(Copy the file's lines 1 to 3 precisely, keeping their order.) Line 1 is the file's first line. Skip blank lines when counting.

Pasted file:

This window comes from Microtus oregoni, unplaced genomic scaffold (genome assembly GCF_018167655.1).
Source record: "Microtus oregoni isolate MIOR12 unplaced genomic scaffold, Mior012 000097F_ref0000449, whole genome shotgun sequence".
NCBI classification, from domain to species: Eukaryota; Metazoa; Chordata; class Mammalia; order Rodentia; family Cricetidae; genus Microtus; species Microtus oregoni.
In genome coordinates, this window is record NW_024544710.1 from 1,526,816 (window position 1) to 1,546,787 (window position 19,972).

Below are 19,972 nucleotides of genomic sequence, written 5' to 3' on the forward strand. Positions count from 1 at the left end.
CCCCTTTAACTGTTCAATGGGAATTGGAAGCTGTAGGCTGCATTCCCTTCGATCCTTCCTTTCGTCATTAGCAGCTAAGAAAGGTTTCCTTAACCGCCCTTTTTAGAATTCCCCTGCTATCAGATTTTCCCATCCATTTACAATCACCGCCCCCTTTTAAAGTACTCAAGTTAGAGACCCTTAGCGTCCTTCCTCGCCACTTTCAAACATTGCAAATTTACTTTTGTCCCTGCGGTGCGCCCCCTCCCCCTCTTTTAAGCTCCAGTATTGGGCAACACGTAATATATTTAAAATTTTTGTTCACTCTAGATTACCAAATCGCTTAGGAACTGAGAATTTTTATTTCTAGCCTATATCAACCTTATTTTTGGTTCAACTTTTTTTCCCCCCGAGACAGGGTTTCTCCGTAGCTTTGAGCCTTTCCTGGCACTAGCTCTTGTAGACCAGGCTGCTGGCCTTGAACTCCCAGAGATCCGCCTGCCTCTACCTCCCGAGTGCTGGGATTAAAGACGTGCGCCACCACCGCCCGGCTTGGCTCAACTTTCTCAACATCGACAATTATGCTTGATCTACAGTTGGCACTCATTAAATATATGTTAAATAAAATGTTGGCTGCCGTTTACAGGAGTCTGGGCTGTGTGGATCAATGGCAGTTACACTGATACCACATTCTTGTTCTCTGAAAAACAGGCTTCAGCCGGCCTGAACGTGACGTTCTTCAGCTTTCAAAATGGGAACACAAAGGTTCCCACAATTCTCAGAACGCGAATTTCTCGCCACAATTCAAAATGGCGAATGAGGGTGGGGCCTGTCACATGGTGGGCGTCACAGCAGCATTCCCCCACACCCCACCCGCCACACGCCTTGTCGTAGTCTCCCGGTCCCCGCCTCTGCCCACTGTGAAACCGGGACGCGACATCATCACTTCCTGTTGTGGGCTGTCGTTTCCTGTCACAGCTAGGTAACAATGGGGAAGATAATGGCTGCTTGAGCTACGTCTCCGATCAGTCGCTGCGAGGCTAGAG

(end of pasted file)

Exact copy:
This window comes from Microtus oregoni, unplaced genomic scaffold (genome assembly GCF_018167655.1).
Source record: "Microtus oregoni isolate MIOR12 unplaced genomic scaffold, Mior012 000097F_ref0000449, whole genome shotgun sequence".
NCBI classification, from domain to species: Eukaryota; Metazoa; Chordata; class Mammalia; order Rodentia; family Cricetidae; genus Microtus; species Microtus oregoni.